The lights are on
Destiny is on track for its big release on September 9th, and while we don’t yet know if the quality of Bungie’s latest game is going to match the legendary hype, it’s certain to be one of the biggest releases of 2014. We’ve gathered together some suggestions of what to do as you prepare to dive into Destiny’s open world, including links back to older stories, guidance on classes, and even the easiest way to get your skills up to snuff for competitive play.
Take a look at our recommendations, and let us know what you’re excited to see from Destiny in the comments below.
Choose Your Guardian
The first choice facing you when entering Destiny is what kind of character you want to play. Three races are available, but know from the outset that your species is a cosmetic choice, and not a gameplay one. Being a human offers a standard spread of customization, while the exo race adds a mechanical/android-esque flavor, and the awoken have an ethereal, otherworldly quality. Similarly, you also get to choose gender and facial features, but these also won’t affect gameplay.
The bigger choice is class. The hunter, titan, and warlock will each have their own available skills and subclasses, but you won’t notice a huge difference between them at the outset. That makes it all the more valuable to know what you’re getting into. You can read our hands-on experience with the three classes from a few months back, but here’s the short version:
Warlocks are effectively space wizards, and their powers focus on combining magical effects provided by the Traveler with traditional shooting mechanics; the warlock's currently revealed subclasses focus on distance damage or buffing/healing. Titans are hulking armored units that focus on either powerful strikes or defense, and they’re a great fit if you’re looking for a style that reminds you of Master Chief. The hunter is your closest thing to a space pirate, and focuses on high damage output from either range or melee, depending on your choice of subclass.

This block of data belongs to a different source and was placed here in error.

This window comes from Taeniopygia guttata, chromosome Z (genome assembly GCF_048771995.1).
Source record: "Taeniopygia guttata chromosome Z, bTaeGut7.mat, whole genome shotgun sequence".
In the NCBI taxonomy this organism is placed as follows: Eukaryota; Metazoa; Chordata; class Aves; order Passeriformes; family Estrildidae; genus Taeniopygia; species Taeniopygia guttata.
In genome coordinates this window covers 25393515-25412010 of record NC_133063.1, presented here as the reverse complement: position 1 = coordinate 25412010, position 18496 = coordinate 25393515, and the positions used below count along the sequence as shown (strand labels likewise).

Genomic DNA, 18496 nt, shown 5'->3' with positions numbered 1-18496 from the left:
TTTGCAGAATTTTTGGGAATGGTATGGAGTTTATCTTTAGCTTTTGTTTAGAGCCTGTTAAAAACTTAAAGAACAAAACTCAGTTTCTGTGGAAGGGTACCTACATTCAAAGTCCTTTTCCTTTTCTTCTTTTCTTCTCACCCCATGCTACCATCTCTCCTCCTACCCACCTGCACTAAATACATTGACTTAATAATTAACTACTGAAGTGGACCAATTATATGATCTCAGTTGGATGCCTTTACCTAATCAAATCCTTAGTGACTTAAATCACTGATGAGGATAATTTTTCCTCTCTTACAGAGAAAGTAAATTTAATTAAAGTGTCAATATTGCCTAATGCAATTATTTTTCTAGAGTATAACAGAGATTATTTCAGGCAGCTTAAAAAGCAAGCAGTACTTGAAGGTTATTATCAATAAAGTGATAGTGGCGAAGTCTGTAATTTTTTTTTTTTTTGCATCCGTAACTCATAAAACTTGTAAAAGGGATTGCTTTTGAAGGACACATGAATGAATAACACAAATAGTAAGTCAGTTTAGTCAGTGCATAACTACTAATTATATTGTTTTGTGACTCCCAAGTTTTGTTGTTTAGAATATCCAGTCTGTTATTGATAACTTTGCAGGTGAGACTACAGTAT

Play Some Halo
Want to get your reflexes back up to fighting order? While there are lots of differences between the older Halo games and Destiny, the team making the game includes many of the same individuals. If you plan on investing a lot of time in competitive multiplayer, getting a feel for the combat in one of the Bungie Halo games, like Halo: Reach, is a good place to start. The feel of several of the most common weapon types in Destiny emulates similar weapons in Halo, and the overall level setup shares much with Bungie’s earlier work, including the integration of vehicles, turrets, and tight bottlenecks where fights often go down.
So what’s different? Frankly, a lot of things won’t be like they were in Halo, including the wide variety of grenade types, the vertical nature of the level design (to allow for each character’s distinct movement mode), and the game-shaking potential of super abilities. Even so, players familiar with Bungie’s overall approach to multiplayer design will undoubtedly have a leg up on those who never played Halo.
[Next Page: The importance of the fireteam]
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